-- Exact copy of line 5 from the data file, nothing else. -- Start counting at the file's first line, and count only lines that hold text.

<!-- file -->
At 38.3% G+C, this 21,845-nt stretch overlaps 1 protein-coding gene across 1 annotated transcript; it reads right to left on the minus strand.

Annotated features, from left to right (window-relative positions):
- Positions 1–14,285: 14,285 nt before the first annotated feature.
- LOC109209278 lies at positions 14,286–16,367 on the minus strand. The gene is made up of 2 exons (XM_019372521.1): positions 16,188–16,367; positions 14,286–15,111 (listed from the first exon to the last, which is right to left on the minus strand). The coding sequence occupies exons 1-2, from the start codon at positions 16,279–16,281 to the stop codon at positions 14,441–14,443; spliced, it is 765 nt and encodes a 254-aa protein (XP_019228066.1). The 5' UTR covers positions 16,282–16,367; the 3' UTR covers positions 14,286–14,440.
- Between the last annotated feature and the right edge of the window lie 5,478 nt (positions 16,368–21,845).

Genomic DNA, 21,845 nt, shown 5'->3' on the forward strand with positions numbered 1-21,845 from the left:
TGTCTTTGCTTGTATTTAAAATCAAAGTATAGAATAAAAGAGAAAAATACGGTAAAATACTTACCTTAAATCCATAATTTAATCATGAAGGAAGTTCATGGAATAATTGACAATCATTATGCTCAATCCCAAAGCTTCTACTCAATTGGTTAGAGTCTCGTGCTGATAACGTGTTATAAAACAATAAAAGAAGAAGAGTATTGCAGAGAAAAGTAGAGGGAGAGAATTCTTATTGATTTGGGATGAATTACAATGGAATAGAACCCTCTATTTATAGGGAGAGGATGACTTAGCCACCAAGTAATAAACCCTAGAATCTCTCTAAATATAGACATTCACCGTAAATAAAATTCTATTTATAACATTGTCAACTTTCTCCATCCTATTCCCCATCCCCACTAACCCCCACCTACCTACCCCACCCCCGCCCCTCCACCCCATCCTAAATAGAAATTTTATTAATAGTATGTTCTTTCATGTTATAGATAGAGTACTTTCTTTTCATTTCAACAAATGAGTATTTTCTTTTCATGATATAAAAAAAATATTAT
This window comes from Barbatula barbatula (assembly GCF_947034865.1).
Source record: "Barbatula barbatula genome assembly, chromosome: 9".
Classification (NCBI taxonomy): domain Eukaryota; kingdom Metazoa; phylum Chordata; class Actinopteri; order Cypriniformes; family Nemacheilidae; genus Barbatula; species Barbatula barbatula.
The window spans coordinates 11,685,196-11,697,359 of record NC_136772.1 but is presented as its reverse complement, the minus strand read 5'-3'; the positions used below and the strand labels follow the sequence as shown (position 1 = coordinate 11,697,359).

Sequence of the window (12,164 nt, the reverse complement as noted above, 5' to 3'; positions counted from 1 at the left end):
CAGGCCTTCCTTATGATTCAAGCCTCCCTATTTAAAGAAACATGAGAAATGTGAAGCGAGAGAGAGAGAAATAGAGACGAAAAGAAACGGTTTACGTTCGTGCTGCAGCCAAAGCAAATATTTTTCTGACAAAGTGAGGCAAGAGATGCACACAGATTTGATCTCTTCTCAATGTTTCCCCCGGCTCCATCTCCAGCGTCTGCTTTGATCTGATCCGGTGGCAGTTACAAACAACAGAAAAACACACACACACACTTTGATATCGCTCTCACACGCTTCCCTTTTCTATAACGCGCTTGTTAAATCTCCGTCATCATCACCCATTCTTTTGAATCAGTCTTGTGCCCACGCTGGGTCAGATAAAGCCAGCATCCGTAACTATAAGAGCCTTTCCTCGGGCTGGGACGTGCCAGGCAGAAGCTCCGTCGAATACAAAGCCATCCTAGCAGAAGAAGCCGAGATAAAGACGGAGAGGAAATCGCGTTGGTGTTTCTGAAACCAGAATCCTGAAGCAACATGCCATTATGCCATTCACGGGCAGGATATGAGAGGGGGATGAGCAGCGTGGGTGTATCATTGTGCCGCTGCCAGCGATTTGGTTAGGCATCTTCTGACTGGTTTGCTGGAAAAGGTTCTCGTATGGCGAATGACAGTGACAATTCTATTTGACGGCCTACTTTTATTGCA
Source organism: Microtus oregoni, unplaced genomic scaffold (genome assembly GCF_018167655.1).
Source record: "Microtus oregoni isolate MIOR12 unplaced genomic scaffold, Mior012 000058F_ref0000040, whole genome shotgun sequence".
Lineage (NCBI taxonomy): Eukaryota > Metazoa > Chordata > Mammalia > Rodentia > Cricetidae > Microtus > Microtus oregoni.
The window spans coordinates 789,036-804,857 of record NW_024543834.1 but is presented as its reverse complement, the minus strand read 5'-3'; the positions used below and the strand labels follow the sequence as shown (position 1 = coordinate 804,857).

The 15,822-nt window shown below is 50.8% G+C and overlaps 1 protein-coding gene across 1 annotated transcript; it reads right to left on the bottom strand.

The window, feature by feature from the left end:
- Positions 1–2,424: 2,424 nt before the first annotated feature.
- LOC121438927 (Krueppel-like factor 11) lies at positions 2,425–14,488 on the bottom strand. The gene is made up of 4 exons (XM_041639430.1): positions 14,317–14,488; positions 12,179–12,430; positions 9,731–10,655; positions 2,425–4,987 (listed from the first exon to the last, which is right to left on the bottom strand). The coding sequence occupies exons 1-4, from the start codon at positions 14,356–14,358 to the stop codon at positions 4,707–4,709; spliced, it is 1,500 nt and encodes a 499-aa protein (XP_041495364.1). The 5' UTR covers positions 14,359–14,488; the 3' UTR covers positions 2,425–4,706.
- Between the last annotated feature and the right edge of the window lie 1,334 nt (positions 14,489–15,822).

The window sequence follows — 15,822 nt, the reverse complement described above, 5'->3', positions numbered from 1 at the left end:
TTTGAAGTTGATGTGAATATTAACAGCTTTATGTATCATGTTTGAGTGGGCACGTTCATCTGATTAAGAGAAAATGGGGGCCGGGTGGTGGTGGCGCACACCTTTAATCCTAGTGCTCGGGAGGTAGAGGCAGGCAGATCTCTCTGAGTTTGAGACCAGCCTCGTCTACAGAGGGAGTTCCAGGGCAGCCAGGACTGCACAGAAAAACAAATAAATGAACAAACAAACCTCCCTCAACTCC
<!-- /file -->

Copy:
- Between the last annotated feature and the right edge of the window lie 5,478 nt (positions 16,368–21,845).